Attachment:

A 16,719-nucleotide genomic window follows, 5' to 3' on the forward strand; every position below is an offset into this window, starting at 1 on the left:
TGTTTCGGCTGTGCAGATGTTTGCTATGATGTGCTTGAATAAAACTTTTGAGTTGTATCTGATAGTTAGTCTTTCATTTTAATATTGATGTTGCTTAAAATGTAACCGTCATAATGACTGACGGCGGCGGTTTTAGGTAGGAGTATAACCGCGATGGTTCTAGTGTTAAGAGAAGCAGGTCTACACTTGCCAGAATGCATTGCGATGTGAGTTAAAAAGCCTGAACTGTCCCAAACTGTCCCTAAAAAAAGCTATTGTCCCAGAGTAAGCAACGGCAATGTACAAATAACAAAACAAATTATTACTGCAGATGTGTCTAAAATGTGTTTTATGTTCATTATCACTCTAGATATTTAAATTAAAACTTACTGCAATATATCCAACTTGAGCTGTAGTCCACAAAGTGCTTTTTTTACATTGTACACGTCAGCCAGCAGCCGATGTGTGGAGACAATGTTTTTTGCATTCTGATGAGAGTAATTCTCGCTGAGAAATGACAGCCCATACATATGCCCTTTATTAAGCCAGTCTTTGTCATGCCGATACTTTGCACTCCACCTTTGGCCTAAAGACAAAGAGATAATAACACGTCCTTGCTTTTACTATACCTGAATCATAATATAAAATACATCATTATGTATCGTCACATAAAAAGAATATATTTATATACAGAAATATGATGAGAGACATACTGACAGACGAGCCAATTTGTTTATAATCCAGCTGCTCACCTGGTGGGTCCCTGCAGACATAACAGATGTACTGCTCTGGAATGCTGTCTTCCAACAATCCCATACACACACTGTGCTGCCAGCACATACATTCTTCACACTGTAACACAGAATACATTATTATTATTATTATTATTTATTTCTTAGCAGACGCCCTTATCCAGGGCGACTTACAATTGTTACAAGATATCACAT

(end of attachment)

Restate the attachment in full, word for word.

A 16,719-nucleotide genomic window follows, 5' to 3' on the forward strand; every position below is an offset into this window, starting at 1 on the left:
TGTTTCGGCTGTGCAGATGTTTGCTATGATGTGCTTGAATAAAACTTTTGAGTTGTATCTGATAGTTAGTCTTTCATTTTAATATTGATGTTGCTTAAAATGTAACCGTCATAATGACTGACGGCGGCGGTTTTAGGTAGGAGTATAACCGCGATGGTTCTAGTGTTAAGAGAAGCAGGTCTACACTTGCCAGAATGCATTGCGATGTGAGTTAAAAAGCCTGAACTGTCCCAAACTGTCCCTAAAAAAAGCTATTGTCCCAGAGTAAGCAACGGCAATGTACAAATAACAAAACAAATTATTACTGCAGATGTGTCTAAAATGTGTTTTATGTTCATTATCACTCTAGATATTTAAATTAAAACTTACTGCAATATATCCAACTTGAGCTGTAGTCCACAAAGTGCTTTTTTTACATTGTACACGTCAGCCAGCAGCCGATGTGTGGAGACAATGTTTTTTGCATTCTGATGAGAGTAATTCTCGCTGAGAAATGACAGCCCATACATATGCCCTTTATTAAGCCAGTCTTTGTCATGCCGATACTTTGCACTCCACCTTTGGCCTAAAGACAAAGAGATAATAACACGTCCTTGCTTTTACTATACCTGAATCATAATATAAAATACATCATTATGTATCGTCACATAAAAAGAATATATTTATATACAGAAATATGATGAGAGACATACTGACAGACGAGCCAATTTGTTTATAATCCAGCTGCTCACCTGGTGGGTCCCTGCAGACATAACAGATGTACTGCTCTGGAATGCTGTCTTCCAACAATCCCATACACACACTGTGCTGCCAGCACATACATTCTTCACACTGTAACACAGAATACATTATTATTATTATTATTATTTATTTCTTAGCAGACGCCCTTATCCAGGGCGACTTACAATTGTTACAAGATATCACAT